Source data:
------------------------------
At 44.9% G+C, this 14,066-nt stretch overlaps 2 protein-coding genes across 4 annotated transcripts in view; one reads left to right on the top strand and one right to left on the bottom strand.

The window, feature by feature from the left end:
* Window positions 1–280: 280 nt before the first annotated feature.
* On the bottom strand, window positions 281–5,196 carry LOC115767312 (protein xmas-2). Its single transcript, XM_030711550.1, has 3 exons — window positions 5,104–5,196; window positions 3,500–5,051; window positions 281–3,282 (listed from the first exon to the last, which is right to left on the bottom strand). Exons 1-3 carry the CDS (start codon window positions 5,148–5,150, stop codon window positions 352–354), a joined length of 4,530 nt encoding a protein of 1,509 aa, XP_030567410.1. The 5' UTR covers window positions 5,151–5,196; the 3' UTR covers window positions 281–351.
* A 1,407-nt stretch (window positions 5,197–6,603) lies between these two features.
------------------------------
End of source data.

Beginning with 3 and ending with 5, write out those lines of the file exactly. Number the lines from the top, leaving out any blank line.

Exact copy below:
* Window positions 1–280: 280 nt before the first annotated feature.
* On the bottom strand, window positions 281–5,196 carry LOC115767312 (protein xmas-2). Its single transcript, XM_030711550.1, has 3 exons — window positions 5,104–5,196; window positions 3,500–5,051; window positions 281–3,282 (listed from the first exon to the last, which is right to left on the bottom strand). Exons 1-3 carry the CDS (start codon window positions 5,148–5,150, stop codon window positions 352–354), a joined length of 4,530 nt encoding a protein of 1,509 aa, XP_030567410.1. The 5' UTR covers window positions 5,151–5,196; the 3' UTR covers window positions 281–351.
* A 1,407-nt stretch (window positions 5,197–6,603) lies between these two features.